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Why is some property exempt from bankruptcy proceedings?

On Behalf of | Mar 6, 2019 | Bankruptcy Exemptions

Going through bankruptcy can be stressful on a Tennessee family. After finding themselves in a dire financial situation, the members of the family may have to make the difficult decision to file for Chapter 7 or Chapter 13 bankruptcy. Starting the bankruptcy process can mean cutting back on spending, rearranging financial priorities, and even selling off items of owned property.

Giving up property can be hard but may be required based on the form of bankruptcy that a person chooses to use. If they are required to sell off items that they own they will want to explore just what exemptions may apply to their particular bankruptcy case. If a parcel or piece of property is exempt from bankruptcy it means that it may be kept by the owner and not included in their bankruptcy estate. In other words, an individual can keep exempted property rather than having to sell it off to repay debts.

Exemptions exist so that bankruptcy filers do not have to start their lives over with nothing when their bankruptcy proceedings are done. Some items of property, such as a place to live and a car to drive, are considered necessary for individuals to have in order to get by in the modern world. While a person may not need a collection of art or a vacation home, they likely will need clothing and cooking utensils so that they can continue to care for themselves throughout and after their bankruptcy.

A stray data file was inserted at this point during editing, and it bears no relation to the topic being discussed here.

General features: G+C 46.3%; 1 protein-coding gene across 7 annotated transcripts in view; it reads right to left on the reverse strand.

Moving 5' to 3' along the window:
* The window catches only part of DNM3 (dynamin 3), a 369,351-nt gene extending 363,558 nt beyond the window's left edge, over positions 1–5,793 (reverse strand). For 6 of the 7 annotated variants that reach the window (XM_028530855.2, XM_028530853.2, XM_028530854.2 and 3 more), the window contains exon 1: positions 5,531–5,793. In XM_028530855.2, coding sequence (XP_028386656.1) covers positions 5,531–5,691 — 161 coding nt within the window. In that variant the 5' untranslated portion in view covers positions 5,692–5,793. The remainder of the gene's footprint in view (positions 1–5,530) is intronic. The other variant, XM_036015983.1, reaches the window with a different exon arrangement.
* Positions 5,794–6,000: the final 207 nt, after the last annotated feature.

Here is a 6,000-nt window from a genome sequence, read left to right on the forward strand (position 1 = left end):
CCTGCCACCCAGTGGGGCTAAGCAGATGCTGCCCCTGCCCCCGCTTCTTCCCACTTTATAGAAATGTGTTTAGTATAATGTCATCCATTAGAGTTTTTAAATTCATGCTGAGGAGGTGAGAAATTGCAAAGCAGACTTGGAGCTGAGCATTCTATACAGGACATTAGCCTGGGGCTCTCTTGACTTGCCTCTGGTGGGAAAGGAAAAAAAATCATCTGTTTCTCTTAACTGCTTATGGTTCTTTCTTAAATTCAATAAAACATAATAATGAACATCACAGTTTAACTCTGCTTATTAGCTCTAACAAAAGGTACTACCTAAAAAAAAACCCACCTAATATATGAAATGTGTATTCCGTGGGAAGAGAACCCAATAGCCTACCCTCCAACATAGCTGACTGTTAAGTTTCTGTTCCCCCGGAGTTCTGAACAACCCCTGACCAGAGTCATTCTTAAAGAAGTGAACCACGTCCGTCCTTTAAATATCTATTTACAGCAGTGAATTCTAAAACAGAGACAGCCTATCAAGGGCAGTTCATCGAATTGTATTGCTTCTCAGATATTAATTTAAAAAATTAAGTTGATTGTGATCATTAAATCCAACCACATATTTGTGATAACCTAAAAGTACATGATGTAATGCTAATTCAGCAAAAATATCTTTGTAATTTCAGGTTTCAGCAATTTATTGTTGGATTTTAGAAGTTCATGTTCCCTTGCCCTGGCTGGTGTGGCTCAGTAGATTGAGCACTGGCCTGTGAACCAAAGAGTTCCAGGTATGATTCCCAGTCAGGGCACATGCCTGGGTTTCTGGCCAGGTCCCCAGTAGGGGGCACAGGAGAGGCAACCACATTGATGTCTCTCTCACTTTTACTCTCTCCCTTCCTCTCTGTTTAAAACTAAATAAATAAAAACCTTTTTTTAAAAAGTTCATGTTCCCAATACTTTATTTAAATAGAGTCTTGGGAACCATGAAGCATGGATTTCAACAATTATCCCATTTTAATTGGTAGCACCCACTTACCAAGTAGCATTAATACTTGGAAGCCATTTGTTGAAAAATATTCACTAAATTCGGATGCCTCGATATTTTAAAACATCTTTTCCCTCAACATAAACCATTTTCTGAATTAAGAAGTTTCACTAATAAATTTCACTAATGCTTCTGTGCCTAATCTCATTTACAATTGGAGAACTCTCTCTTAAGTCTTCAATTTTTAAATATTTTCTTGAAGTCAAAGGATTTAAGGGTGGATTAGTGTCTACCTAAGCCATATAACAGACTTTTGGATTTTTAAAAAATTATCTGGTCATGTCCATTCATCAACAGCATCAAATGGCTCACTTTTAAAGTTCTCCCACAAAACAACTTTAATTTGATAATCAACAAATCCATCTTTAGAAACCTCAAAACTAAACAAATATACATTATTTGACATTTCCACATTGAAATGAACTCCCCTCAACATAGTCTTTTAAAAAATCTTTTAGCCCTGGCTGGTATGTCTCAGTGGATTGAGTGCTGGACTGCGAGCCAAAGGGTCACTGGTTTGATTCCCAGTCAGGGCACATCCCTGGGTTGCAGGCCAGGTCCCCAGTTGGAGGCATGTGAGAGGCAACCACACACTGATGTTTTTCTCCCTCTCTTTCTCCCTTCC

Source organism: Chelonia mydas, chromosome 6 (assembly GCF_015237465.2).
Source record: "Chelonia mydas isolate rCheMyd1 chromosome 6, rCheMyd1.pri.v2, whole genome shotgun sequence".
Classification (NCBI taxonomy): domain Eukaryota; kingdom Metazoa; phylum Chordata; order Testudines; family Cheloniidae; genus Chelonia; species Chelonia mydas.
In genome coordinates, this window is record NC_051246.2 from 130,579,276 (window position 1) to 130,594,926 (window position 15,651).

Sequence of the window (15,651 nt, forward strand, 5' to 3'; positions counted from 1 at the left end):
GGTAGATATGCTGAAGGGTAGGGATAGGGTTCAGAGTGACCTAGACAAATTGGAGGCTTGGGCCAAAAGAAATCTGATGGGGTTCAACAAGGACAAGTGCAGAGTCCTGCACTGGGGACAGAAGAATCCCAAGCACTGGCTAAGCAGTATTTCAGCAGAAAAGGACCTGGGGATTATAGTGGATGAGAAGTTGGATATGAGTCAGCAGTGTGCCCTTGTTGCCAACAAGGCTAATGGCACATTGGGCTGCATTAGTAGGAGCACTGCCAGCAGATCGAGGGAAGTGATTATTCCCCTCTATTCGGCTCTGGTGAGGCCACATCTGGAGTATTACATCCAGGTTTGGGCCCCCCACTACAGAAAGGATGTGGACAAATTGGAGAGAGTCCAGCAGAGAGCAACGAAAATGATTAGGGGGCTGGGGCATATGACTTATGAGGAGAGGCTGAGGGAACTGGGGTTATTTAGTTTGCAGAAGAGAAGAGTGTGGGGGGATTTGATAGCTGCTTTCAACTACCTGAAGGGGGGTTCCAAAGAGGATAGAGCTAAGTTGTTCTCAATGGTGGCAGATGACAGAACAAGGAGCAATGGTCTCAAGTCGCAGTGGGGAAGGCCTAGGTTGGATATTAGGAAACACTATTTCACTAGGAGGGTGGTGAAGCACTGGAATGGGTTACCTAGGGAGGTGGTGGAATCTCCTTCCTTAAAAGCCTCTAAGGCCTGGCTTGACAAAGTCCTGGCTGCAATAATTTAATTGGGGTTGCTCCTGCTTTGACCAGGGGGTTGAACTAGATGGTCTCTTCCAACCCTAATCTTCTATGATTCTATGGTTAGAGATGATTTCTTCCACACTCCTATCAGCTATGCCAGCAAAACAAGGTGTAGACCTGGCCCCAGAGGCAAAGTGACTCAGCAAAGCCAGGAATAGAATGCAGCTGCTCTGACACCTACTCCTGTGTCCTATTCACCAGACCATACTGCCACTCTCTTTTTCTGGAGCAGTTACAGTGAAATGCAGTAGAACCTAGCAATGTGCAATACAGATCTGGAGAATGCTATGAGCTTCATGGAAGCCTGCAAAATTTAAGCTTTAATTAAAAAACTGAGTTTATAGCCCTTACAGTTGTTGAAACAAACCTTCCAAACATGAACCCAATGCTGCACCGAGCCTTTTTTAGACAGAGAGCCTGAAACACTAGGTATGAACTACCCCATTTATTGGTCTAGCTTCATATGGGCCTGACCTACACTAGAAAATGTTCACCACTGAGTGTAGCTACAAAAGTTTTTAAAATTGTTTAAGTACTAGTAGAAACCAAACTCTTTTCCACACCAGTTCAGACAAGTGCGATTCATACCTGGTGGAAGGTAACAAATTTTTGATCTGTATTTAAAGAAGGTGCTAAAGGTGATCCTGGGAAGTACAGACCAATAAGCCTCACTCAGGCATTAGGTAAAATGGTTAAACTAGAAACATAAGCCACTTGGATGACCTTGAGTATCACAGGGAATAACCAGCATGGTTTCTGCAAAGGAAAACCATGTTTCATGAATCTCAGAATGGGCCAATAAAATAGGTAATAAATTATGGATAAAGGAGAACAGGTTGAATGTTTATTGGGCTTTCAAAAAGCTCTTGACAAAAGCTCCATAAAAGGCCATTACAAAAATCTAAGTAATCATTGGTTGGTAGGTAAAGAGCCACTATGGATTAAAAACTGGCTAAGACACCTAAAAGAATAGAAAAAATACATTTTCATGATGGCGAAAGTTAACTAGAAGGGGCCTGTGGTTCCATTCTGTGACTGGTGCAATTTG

A bankruptcy attorney can help their client identify and protect items of property that may be exempt from their legal proceedings. Personal bankruptcy can be difficult for individuals to manage on their own, and questions regarding bankruptcy exemptions and other legal matters should be discussed with knowledgeable attorneys who practice bankruptcy and debt relief law.